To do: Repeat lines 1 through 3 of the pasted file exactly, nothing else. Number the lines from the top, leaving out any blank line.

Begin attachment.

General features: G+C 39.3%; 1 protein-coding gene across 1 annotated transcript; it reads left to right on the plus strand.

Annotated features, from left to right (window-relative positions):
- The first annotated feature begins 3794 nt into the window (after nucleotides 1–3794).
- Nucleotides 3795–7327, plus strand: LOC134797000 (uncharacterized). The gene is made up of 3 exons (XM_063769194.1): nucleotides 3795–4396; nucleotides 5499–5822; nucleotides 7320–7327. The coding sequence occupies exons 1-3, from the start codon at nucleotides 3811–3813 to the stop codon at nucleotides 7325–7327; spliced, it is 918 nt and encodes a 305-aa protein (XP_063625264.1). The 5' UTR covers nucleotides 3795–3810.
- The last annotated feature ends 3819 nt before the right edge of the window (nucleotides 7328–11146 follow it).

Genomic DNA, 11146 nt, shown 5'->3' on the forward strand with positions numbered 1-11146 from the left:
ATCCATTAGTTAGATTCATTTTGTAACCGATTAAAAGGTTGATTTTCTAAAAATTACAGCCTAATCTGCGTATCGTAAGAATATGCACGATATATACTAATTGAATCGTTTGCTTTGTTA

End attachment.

General features: G+C 39.3%; 1 protein-coding gene across 1 annotated transcript; it reads left to right on the plus strand.

Annotated features, from left to right (window-relative positions):
- The first annotated feature begins 3794 nt into the window (after nucleotides 1–3794).